Objectives: Congenital disorders of glycosylation (CDGs) are a group of genetic disorders due to hypoglycosylation of proteins and lipids. A type I pattern is associated with defects in glycan assembly and transfer (CDG-I; cytosol; and endoplasmic reticulum defects), a type II pattern is seen in processing defects of the Golgi apparatus. MAN1B1-CDG is an autosomal recessive CDG-II due to mutations in the α 1,2-mannosidase gene (MAN1B1), mainly characterized by psychomotor disability, facial dysmorphism, truncal obesity, and hypotonia.
Case presentation: Three patients (two males and one female), with MAN1B1-CDG who had elevated transaminase levels are presented. All patients had presented due to dysmorphic and neurological findings and hypertransaminasemia was remarkable. A type 2 pattern was found on serum transferrin isoelectrofocusing analysis of the presented cases. MAN1B1-CDG was confirmed by genetic analysis.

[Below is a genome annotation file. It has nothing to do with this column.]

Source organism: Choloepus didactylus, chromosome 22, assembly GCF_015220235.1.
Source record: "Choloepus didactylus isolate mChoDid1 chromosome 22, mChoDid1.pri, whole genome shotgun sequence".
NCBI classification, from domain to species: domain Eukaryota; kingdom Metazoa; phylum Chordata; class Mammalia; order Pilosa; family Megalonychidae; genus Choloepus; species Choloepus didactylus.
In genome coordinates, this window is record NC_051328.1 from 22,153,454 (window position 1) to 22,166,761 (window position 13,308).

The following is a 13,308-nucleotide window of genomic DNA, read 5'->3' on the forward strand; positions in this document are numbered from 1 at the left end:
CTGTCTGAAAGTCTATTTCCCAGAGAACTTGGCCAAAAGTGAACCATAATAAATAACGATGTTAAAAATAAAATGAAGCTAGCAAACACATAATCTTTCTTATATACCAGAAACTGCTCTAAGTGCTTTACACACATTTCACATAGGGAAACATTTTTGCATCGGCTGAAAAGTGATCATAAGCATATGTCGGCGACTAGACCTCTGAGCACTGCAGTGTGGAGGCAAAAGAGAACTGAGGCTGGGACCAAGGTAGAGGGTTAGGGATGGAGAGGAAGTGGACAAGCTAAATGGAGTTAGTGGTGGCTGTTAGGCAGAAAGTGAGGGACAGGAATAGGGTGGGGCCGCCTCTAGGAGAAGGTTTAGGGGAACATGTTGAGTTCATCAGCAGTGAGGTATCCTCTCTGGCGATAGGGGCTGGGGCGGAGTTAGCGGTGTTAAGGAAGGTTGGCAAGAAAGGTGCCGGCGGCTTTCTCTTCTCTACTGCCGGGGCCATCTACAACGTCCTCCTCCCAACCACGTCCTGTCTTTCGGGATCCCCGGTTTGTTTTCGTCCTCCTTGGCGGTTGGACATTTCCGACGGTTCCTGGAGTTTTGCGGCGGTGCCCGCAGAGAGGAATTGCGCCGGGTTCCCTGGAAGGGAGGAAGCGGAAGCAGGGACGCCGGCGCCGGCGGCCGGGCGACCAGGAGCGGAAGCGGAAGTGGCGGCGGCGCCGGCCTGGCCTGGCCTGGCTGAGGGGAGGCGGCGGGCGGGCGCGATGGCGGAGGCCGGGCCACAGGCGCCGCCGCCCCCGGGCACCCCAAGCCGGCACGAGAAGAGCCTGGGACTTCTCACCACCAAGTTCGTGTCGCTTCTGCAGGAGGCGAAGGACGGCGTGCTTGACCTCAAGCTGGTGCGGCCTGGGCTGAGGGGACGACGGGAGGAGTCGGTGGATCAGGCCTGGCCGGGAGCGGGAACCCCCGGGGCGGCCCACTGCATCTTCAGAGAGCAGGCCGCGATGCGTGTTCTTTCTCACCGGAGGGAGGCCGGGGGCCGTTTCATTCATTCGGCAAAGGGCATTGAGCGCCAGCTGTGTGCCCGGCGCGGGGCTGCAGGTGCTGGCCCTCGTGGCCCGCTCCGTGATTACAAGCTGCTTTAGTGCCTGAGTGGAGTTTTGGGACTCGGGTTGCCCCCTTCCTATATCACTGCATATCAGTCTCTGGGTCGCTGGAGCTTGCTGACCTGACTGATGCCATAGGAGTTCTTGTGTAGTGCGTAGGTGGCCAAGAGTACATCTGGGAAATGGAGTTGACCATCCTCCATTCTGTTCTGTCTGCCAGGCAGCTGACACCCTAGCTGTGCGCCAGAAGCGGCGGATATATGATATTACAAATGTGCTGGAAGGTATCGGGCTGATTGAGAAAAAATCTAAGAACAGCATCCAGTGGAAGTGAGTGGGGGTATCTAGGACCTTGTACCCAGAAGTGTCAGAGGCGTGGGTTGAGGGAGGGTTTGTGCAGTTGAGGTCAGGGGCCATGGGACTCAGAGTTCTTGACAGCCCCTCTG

Conclusions: Although the cause of the increased serum transaminase levels in the present patients is not clear, no evidence for an infection or underlying liver pathology could be identified. In order to know if this is a consistent feature, we suggest measuring serum transaminase levels regularly in MAN1B1-CDG patients.
Keywords: MAN1B1-CDG; congenital disorders of glycosylation; transferring isoelectrofocusing.
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